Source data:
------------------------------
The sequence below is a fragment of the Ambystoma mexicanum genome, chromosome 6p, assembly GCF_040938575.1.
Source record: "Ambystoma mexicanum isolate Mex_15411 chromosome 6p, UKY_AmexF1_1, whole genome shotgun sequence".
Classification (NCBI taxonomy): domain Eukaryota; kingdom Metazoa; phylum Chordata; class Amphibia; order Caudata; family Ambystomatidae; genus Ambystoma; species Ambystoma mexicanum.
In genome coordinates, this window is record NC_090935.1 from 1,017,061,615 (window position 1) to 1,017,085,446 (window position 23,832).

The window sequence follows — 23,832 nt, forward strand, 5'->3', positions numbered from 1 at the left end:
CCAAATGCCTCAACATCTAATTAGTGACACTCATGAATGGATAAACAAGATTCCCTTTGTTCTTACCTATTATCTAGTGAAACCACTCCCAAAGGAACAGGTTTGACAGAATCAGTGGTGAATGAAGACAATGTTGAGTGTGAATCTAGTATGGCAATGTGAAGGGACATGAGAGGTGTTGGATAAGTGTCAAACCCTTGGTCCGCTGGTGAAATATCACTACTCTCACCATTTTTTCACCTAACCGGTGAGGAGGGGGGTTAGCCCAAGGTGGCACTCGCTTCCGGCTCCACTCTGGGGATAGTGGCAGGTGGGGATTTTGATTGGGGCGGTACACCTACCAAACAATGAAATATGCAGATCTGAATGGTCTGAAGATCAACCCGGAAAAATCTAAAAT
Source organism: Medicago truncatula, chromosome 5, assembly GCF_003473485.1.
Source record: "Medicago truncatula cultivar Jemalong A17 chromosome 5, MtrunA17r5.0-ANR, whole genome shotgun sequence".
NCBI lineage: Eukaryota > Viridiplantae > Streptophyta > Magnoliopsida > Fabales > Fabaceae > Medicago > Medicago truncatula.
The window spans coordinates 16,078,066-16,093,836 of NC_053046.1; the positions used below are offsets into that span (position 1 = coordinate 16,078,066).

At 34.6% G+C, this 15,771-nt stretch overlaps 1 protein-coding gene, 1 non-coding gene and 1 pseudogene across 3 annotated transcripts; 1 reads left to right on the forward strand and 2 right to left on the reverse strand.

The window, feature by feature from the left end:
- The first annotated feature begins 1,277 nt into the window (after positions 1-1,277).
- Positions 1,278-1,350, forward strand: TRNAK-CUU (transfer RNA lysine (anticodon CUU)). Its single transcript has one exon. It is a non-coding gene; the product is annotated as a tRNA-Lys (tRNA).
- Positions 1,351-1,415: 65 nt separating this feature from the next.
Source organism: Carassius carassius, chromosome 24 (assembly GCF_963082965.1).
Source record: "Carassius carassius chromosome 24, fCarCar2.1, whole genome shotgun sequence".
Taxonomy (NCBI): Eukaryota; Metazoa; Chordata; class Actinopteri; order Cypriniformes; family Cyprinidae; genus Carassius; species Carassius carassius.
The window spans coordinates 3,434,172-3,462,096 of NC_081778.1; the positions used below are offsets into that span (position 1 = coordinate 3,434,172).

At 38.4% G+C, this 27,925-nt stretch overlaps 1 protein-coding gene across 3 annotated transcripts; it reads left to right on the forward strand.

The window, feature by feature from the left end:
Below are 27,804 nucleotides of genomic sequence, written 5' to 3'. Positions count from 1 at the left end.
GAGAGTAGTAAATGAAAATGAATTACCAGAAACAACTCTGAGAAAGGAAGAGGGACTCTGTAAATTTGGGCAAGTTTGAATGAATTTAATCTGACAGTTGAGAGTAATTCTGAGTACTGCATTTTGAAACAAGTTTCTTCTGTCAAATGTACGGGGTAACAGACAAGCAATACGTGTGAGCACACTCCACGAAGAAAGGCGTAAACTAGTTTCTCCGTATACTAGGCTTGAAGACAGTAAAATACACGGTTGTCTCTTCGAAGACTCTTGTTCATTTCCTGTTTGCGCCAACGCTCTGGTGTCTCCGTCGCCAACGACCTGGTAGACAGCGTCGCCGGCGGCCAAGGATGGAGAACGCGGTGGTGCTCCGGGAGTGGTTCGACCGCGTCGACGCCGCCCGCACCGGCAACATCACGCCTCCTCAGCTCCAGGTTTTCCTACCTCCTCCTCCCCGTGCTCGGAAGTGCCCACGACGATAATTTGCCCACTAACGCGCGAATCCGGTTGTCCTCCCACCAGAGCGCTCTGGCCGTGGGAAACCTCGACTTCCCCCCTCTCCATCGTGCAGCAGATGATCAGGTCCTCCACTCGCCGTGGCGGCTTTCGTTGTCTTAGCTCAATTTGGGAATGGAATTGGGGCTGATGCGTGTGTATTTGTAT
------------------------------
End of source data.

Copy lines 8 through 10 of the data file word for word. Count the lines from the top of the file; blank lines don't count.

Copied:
Source record: "Medicago truncatula cultivar Jemalong A17 chromosome 5, MtrunA17r5.0-ANR, whole genome shotgun sequence".
NCBI lineage: Eukaryota > Viridiplantae > Streptophyta > Magnoliopsida > Fabales > Fabaceae > Medicago > Medicago truncatula.
The window spans coordinates 16,078,066-16,093,836 of NC_053046.1; the positions used below are offsets into that span (position 1 = coordinate 16,078,066).